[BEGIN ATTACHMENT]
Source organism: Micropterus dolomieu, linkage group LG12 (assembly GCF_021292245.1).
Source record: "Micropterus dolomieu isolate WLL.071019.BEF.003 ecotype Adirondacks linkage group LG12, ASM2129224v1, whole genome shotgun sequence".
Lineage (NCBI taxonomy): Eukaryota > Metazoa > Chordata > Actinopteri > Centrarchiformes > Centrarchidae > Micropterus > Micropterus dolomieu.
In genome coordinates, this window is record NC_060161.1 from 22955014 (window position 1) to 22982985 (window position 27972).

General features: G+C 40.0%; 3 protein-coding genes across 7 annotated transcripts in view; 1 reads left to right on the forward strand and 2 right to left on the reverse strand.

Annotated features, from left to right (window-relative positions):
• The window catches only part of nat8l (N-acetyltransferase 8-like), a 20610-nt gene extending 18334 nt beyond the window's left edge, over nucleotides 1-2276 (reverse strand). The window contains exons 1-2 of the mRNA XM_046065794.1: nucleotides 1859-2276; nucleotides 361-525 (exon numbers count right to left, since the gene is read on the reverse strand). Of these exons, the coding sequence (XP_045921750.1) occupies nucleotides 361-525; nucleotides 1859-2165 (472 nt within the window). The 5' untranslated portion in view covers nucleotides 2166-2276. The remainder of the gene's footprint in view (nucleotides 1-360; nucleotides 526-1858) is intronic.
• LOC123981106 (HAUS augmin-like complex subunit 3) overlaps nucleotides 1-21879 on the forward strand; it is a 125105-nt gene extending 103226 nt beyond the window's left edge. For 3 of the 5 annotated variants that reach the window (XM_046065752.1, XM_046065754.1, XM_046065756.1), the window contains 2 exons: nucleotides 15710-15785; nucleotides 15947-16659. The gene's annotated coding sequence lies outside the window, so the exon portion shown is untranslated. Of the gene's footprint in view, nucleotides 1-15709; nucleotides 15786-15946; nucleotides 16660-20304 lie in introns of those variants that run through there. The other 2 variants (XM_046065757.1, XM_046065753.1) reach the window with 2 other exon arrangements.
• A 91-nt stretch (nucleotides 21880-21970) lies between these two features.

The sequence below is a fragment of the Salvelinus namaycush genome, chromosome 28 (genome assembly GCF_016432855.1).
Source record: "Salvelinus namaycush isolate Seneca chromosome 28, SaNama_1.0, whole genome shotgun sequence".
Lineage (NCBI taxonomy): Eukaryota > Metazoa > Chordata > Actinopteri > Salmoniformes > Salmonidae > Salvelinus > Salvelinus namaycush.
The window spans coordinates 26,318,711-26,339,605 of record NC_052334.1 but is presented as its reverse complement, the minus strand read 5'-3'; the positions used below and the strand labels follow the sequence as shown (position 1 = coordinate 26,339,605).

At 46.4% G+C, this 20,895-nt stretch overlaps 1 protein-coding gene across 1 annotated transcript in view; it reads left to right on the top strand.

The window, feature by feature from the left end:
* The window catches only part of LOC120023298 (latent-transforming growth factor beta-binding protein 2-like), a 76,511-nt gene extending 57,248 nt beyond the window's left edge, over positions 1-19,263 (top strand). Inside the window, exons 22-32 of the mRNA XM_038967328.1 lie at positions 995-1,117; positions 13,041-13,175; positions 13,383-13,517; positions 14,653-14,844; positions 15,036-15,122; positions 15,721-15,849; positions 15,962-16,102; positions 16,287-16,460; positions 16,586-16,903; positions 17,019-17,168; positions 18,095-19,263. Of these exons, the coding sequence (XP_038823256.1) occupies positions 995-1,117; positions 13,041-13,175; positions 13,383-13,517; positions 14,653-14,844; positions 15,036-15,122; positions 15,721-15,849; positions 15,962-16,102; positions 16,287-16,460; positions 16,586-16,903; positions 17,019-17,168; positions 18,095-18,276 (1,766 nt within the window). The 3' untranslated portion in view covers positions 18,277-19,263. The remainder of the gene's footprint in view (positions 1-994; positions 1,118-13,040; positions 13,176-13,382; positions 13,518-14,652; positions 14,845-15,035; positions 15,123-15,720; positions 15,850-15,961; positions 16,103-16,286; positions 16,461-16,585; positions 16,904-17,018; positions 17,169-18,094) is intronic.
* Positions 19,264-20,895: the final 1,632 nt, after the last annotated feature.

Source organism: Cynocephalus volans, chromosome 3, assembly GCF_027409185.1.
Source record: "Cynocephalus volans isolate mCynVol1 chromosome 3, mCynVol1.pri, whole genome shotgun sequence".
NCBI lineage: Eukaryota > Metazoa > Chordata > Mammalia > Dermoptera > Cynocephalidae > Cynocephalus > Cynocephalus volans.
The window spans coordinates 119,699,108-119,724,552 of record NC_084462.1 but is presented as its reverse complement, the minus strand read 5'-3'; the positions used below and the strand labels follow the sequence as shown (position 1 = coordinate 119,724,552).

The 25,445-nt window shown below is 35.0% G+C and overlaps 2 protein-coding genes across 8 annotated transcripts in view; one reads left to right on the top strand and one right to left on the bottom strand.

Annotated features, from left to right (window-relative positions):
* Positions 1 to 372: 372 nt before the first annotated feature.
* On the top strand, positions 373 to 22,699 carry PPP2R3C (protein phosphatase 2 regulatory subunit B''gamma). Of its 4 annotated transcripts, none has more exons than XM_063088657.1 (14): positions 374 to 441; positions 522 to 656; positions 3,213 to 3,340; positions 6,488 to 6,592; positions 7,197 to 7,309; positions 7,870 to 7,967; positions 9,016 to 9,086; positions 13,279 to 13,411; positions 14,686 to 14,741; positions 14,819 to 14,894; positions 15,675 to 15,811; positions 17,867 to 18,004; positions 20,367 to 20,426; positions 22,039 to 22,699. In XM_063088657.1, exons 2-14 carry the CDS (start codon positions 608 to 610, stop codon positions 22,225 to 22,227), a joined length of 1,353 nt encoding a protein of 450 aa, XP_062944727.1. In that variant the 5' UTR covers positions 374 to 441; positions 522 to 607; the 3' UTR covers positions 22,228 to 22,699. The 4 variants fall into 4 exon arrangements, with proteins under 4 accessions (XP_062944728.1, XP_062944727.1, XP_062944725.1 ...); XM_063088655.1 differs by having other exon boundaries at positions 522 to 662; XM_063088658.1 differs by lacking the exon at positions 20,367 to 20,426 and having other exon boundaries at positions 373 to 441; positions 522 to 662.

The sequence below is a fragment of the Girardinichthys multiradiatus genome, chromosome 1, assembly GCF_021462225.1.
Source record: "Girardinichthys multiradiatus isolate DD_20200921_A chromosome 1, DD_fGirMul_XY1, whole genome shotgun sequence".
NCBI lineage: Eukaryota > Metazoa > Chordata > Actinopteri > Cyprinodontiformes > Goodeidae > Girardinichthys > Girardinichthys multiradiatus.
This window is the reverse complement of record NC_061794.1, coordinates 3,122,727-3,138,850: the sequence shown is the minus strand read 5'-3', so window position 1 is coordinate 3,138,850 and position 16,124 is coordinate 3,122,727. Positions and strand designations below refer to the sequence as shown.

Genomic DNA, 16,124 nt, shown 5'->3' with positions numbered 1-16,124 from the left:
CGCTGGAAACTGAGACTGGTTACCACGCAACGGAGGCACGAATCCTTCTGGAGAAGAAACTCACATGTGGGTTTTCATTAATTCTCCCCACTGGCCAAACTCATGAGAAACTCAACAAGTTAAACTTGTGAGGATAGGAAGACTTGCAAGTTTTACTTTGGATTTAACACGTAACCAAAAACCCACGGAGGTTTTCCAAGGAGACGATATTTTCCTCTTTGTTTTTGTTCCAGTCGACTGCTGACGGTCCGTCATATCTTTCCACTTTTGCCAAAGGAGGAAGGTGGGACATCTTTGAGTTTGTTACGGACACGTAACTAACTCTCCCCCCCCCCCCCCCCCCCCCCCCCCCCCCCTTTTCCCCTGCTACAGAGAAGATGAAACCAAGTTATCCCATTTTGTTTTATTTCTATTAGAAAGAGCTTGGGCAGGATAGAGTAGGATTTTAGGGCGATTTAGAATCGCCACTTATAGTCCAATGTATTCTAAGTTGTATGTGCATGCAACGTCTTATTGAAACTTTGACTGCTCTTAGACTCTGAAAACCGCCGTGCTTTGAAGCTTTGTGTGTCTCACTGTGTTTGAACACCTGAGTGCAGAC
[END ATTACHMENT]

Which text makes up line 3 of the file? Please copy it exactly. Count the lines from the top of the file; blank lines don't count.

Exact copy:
Lineage (NCBI taxonomy): Eukaryota > Metazoa > Chordata > Actinopteri > Centrarchiformes > Centrarchidae > Micropterus > Micropterus dolomieu.